Some analysts and investors argue a rapid benchmark rate increase will be counterproductive. They suggest March’s consumer and producer index readings likely represent peak inflation and that too much tightening too soon will lead to a hard landing for the broad economy. Adding to these arguments is a cloud of macro fears tied to the war in Ukraine and fresh Covid lockdowns in China threatening global GDP.

In an April 11 report deliciously titled “When Doves cry… Will Powell hear them (and will it be too late)?” RBC Capital Markets Chief economist Tom Porcelli argued current data support the case for a more nuanced tightening path.

According to RBC’s analysis, the pieces are already in place for core inflation to slow quite a bit this year. Porcelli argues peaking wages and inventory levels are meeting consumers tapped out from gorging on durable goods during the pandemic. Aggressive action now runs the risk of triggering an unnecessary recession.

“Can the doves wake up and save Powell from himself this year like the hawks tried to do last year?” Porcelli asks. “Here is the problem. If they are waiting for some degree of obvious weakness before reigning in Powell, then it will be too late.”

While making a glass-half-empty case for Fed policy, Porcelli concludes on the positive side that even if rapid tightening triggers a recession, no meaningful imbalances suggest any recession would be more than short-lived.

Playing Defense

The current mantra among market strategists and asset managers is that while investors can hope the Fed successfully navigates a soft-landing, they should prepare for worst-case scenarios at the same time. While each will make a case for an approach tied to their unique mandates and clients, one clear consensus is that the passive 60/40 allocation is likely to underperform in the coming market cycle.

Gravity Exists spoke with four investors with unique insights into the challenges facing allocators as 2022 continues: Robertson Stephens CIO Stuart Katz, RBC Global Asset Management US Fixed Income Head Andrzej Skiba, UBS Asset Management Allocation Strategist Lucas Kawa, and Strategas CEO and Co-Founder Jason De Sena Trennert. Collectively overseeing and advising trillions in assets, they offer advice on portfolio strategies to best weather the coming storm.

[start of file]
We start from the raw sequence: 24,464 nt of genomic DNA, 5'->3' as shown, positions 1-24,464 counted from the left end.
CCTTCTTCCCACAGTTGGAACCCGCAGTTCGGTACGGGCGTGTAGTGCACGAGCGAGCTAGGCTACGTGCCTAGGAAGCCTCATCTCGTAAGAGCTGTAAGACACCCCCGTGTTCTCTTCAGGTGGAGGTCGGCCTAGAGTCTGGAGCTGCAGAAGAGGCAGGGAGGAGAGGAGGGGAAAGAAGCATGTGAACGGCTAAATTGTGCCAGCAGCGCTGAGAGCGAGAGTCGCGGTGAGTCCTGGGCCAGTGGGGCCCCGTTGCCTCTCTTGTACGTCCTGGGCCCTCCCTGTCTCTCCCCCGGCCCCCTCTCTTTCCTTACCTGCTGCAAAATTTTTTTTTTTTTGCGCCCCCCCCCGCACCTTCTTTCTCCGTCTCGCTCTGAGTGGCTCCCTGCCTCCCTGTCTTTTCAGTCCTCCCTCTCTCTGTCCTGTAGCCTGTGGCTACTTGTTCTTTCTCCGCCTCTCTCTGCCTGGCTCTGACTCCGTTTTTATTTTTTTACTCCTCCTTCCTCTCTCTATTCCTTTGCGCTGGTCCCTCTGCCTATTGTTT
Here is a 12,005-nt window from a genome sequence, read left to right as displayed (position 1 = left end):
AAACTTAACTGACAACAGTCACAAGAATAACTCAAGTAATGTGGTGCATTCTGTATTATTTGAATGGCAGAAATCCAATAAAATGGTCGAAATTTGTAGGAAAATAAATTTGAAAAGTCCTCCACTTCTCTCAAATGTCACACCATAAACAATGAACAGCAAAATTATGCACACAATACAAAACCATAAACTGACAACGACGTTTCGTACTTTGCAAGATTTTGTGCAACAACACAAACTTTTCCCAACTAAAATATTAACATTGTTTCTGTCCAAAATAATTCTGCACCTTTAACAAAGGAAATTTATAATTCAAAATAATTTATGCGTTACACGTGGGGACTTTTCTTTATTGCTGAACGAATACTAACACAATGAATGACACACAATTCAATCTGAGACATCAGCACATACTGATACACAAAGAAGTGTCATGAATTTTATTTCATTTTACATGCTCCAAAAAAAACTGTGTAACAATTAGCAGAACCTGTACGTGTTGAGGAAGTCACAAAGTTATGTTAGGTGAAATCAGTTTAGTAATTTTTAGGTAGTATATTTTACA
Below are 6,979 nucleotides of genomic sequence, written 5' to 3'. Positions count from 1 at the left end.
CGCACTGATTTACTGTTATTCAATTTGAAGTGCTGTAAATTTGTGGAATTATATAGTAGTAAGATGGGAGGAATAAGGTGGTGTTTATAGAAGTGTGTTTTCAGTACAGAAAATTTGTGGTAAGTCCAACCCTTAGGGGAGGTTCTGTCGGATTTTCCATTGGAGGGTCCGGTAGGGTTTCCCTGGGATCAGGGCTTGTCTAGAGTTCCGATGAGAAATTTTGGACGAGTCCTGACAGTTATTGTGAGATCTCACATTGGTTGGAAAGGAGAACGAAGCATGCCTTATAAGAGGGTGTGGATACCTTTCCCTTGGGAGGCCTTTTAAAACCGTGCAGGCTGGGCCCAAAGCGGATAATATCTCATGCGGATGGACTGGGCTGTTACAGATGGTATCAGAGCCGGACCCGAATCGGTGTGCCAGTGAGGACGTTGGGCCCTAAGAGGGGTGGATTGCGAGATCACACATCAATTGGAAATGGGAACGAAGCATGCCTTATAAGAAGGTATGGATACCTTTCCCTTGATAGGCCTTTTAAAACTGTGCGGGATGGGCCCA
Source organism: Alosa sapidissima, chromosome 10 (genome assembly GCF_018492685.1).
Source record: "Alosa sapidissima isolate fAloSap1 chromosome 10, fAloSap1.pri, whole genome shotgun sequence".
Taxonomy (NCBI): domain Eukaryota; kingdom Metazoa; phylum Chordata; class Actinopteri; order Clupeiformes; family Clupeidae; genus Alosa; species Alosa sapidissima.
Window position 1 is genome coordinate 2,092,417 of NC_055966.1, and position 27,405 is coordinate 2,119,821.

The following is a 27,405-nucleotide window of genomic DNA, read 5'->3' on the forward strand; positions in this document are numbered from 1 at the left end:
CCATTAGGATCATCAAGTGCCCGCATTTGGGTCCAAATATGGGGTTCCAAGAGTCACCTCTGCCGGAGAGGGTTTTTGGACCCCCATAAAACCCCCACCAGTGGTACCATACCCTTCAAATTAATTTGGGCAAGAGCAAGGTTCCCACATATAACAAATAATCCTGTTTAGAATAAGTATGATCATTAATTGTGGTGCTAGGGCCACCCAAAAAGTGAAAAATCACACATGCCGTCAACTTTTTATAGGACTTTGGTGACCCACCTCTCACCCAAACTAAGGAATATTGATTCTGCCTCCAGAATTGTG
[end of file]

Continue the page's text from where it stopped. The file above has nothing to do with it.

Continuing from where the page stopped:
While policymakers at the Federal Reserve begin the process of tightening investors are bracing for potential volatility. IMAGE: Engraving of John Steiner’s ill-fated 1857 attempt to cross Lake Erie in a hot air balloon.

HOPING FOR A SOFT LANDINGWhile policymakers at the Federal Reserve begin the process of tightening investors are bracing for potential volatility. IMAGE: Engraving of John Steiner’s ill-fated 1857 attempt to cross Lake Erie in a hot air balloon.

The 5- and 10-year inflation expectations implied by the spread between US Treasury Bonds and Treasury Inflation Protected Securities (TIPS) remain lower than 3.5%. While well above multi-year averages, this represents confidence that current inflation levels will moderate in the near-term.

Rising Inflation ExpectationsThe 5- and 10-year inflation expectations implied by the spread between US Treasury Bonds and Treasury Inflation Protected Securities (TIPS) remain lower than 3.5%. While well above multi-year averages, this represents confidence that current inflation levels will moderate in the near-term.

“It remains very difficult to be broadly bullish on equities.”

Stuart Katz

Chief Investment Officer - Robertson Stephens

Robertson Stephens manages more than 600 client relationships with $3.9 Billion in investment assets.